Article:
Check the "Maintenance Schedule" and see if the nightly backup is trampling all over the maintenance (which will stop when the backup wants to run)

_____________________________

Mark Arnold (Exchange MVP)
List Moderator

(in reply to accesslist7)
Post #: 2
RE: Advice For An Exchange n00b - 21.Dec.2006 6:27:02 PM   
accesslist7

 

Posts: 4
Joined: 19.Dec.2006
Status: offline
Thanks for your reply, Mark.

The new Dell box is on it's way. The old server was a dual Pentium III. The drives are whining loudly and there have been some mysterious reboots as of late.

Before just diving in, I've monitored the two servers for the last two months and made note of each server's hardware/software configuration.

Do I need two servers? Not sure. Like I said, I've just inherited these things. Not sure why there are two to start with. Server B's Exchange DB is about 32GB in size. Our users receive large attachments on a regular basis, so I could see this store growing larger in a year or two. I'm sure I'm not the only person to receive stiff resistance from end users regarding archiving -- or deleting items from the Sent/Deleted folders :)

I see Event ID 1221 in the Event Viewer. Doesn't report any errors, just the amount of free space in the db. The NTBackups are running at a different time than the nightly Exchange maintenance.

Server B is a semi-OK server. Single processor Xeon. 1GB RAM. It can be re-purposed.

Thanks for your help. Now that new hardware is on the way, I can think about possibly moving all mailboxes onto the new server and freeing up Server B .

(in reply to mark@mvps.org)
Post #: 3
RE: Advice For An Exchange n00b - 22.Dec.2006 7:13:44 AM   
mark@mvps.org

 

Posts: 6811
Joined: 9.Jun.2004
From: Philadelphia PA
Status: offline
Bring up the new server.
Switch the other server to be a Front End.
You'll be in good shape there with Best Practices and all.

_____________________________

Mark Arnold (Exchange MVP)
List Moderator

(in reply to accesslist7)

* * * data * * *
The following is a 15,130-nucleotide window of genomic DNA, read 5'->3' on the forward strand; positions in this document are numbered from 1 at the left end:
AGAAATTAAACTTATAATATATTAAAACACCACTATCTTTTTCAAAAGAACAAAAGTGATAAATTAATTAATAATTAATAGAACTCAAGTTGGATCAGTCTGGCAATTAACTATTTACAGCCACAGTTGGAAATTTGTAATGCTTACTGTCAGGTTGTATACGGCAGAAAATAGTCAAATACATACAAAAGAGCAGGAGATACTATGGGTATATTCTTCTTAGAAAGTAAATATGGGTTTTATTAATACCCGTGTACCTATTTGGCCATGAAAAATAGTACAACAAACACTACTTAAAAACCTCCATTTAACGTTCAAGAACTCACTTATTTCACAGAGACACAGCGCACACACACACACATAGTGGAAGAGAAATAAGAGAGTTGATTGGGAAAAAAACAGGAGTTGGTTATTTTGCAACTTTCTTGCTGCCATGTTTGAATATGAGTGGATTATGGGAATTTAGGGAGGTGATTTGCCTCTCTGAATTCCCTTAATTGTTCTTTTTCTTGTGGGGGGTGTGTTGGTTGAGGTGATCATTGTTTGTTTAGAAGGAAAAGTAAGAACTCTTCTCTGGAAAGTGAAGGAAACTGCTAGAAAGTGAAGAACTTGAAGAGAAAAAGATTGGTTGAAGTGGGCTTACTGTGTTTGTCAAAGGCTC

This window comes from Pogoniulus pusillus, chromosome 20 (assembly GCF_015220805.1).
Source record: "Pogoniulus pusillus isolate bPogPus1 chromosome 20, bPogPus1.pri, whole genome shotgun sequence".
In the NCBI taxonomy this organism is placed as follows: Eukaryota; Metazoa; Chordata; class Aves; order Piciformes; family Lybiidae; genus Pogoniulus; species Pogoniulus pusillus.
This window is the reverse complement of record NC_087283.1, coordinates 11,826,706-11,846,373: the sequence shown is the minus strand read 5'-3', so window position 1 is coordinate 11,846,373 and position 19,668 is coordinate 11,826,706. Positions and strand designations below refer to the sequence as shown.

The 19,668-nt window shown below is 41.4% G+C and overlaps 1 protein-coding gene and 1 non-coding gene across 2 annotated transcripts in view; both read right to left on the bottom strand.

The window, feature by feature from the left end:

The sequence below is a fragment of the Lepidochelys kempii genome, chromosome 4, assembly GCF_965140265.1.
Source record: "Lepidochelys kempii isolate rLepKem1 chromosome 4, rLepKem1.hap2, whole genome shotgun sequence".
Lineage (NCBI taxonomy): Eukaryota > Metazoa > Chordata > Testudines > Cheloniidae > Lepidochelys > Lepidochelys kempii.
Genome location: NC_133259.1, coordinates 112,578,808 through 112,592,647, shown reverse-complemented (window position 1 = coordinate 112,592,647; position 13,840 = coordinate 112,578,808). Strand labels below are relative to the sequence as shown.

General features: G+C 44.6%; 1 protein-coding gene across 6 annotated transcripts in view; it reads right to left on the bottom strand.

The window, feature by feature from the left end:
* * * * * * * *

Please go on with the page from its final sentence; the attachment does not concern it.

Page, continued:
Post #: 4
RE: Advice For An Exchange n00b - 29.Dec.2006 2:38:17 PM   
accesslist7

 

Posts: 4
Joined: 19.Dec.2006
Status: offline
Mark, you got me thinking about needing only one Exchange server.

I have the new server up and running. I'll refer to it as Server C. My thoughts are to create two storage groups on Server C, move all mailboxes from Server A and Server B to Server C.

Server A happens to be the first Exchange server, so I'll follow the tutorial posted here at msexchange.org for Decommissioning the First Exchange Server and decommission Server A.

What is the advantage of keeping Server B and making it a Front End server versus running everything (SMTP, OWA, Store) on Server C? Is it just a matter of offloading the HTTP tasks and spam filtering from the back-end server? As you said, 100 users is a pittance :)

Thanks!

(in reply to mark@mvps.org)
Post #: 5
RE: Advice For An Exchange n00b - 29.Dec.2006 2:44:34 PM   
uemurad

 

Posts: 8232
Joined: 7.Jan.2004
From: California, USA
Status: offline
Unless you are going to upgrade to Exchange Enterprise, you'll be limited to a single Storage Group/Mailbox Store.

_____________________________

Regards,

Dean T. Uemura
Microsoft MVP - Exchange (2007-2011)
exchangeguy.blogspot.com
uemurad@yahoo.com

(in reply to accesslist7)
Post #: 6
RE: Advice For An Exchange n00b - 29.Dec.2006 8:02:37 PM   
accesslist7

 

Posts: 4
Joined: 19.Dec.2006
Status: offline
Well, you got me on that one! Standard does have that limit :(

I'll amend my statement and say "My thoughts are to move all mailboxes from Server A and Server B to Server C".

(in reply to uemurad)
Post #: 7

Page:   [1] << Older Topic    Newer Topic >>
All Forums >> [Microsoft Exchange 2003] >> Installation >> Advice For An Exchange n00b Page: [1]
Jump to:

New Messages No New Messages
Hot Topic w/ New Messages Hot Topic w/o New Messages
Locked w/ New Messages Locked w/o New Messages
 Post New Thread
 Reply to Message
 Post New Poll
 Submit Vote
 Delete My Own Post
 Delete My Own Thread
 Rate Posts


Follow TechGenix on Twitter